Jordan Peele certainly has a lot to live up to. His first film Get Out was a critical masterwork, and for a debut by one half of a comedy duo, he certainly disassembled all assumptions of his capabilities. Personally, I was unsure as to whether Peele could come through with a film that toppled Get Out, especially for someone with as weak knees as myself, and someone who isn’t an avid horror fan. But I’m delighted to report that Us is a terrifying masterpiece I don’t think I want to see again (but again, I am a wet wipe).
THE FILM LEADS YOU TO EXPECT JUMP-SCARES GALORE WITH THIS OPENING, BUT IT ENDS IN A WAY THAT LETS YOU KNOW THAT YOU’RE WATCHING ANYTHING BUT A GENERIC HORROR FILM.
The film opens in a way that you’d expect, a flashback detailing a young Adelaide Wilson (later played by the stellar Lupita Nyong’o) and the traumatic experience that kickstarts the plot of the film. The film leads you to expect jump-scares galore with this opening, but it ends in a way that lets you know that you’re watching anything but a generic horror film and that it won’t reduce itself to cheap tactics to scare you. As the camera opens with Adelaide’s family on their way to Santa Cruz, the dynamic of the family is introduced quickly, with charming father Gabe (played by Winston Duke) giving a performance that lasts through the film as a commanding figure, but also a wonderfully out of touch, cringey dad. Throughout the film, he serves as comedic relief, but at no point does it become overbearing, thankfully improving the tone of the film and allowing the family dynamic to settle, allowing the audience to inject themselves into the film with ease.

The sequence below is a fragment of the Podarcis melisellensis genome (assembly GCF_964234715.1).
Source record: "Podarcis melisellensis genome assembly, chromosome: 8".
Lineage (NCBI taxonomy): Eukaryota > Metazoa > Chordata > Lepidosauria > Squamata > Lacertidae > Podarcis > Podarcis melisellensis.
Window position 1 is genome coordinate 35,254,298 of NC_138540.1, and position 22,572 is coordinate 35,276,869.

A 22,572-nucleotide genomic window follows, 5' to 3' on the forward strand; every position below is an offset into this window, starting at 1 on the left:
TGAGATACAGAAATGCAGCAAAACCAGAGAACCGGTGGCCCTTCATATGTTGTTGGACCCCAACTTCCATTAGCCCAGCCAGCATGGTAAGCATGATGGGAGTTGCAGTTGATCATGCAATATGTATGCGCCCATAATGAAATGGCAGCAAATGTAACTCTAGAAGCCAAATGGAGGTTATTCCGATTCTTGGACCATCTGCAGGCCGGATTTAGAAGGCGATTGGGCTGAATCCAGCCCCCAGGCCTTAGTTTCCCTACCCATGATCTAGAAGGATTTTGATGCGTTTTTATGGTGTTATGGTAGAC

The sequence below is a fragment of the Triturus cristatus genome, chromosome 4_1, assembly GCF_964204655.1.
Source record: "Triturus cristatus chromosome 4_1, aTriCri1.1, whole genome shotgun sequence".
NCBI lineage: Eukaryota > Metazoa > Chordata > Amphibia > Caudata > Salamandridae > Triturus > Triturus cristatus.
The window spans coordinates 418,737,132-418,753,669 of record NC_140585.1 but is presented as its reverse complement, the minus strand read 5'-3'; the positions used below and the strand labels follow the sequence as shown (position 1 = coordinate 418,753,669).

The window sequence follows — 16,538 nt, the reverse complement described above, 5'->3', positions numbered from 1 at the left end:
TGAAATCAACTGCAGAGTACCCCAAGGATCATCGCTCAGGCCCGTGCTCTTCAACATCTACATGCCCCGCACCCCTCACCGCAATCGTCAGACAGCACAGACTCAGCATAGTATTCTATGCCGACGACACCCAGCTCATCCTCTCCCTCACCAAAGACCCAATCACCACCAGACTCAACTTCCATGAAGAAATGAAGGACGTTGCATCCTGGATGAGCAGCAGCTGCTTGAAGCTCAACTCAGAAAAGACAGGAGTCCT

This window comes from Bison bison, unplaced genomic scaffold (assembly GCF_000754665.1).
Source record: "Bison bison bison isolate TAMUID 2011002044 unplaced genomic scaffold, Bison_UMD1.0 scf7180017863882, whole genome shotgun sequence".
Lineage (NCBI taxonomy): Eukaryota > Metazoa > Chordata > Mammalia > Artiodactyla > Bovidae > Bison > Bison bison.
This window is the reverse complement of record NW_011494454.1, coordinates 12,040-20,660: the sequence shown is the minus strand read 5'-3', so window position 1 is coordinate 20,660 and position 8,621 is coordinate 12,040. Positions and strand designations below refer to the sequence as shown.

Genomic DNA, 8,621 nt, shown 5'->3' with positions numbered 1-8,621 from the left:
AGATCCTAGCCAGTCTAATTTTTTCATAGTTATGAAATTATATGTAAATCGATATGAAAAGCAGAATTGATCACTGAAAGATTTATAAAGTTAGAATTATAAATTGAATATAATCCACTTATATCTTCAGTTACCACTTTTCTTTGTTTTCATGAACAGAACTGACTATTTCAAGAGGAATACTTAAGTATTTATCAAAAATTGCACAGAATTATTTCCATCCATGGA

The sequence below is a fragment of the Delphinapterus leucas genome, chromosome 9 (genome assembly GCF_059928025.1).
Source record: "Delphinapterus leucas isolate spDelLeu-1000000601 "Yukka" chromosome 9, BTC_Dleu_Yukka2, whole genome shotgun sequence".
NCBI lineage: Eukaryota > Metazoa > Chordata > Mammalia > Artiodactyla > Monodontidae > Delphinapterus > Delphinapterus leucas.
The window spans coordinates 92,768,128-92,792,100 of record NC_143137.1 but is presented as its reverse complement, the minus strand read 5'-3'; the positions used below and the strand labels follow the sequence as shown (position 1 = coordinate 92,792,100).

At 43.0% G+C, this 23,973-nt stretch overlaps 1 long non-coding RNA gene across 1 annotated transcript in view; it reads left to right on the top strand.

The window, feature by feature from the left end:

When the family of “visitors” arrive, the film wastes no time in gifting the audience with the sheer terror that the sinister nature of the family brings. Shit hits the fan pretty quick, and the performances by the whole family are stellar, with Nyong’o giving a portrayal that is especially haunted and filled with pain. Red (Adelaide’s doppelganger)’s movements and demeanor are so wildly animalistic and tactical that her abilities seem untamed and unstoppable, making her seem inescapable and unstoppable. The scenes that take place in the house are claustrophobic and dark, and the close-ups of the character’s faces are so hauntingly filled with real emotion that it’s incredibly difficult to remain disconnected from the incredibly authentic fear that the actors are able to present. And with all of this being introduced within the first act, it makes the film feel exciting and unpredictable (for the most part).
If there’s one flaw throughout this entire film, it’s the ending. The meaning of the film is made to be quite obvious come the end, and it slightly beats it over your head when you’ve already come to understand the important beats of the film. Despite this, the final act of Us is so incredibly tense and scary that it’s rendered unimportant. There’s still much to process beyond the main plot beats, and the final battle (don’t worry, no spoilers) is presented with such grace and with the best moment in the incredible soundtrack that the climax makes the tension lasting throughout the whole film. The framing of the shots of Red and Adelaide are tight and confined, and the emotion in Nyong’o’s performance combined with the gruesome element of the scene makes it equally difficult to watch and impossible to look away.
I have purposefully given you my views with no chance of spoiler because it is so important that if you are interested in Us, that you go in as blind as you can be after seeing the trailers. This film is filled to the brim with incredible performances that provide devastation and terror throughout the film’s runtime, creepy and sinister undertones that give the film a tension that never lets up, and a plot so creative that only Jordan Peele can present in the way he did. Peele has done it again, and he’s on track to be the most impressive and talented horror directors of our time- and with its massive box office success, all we need is for Lupita Nyong’o to win the Oscar she so deserves for all to be great in the world.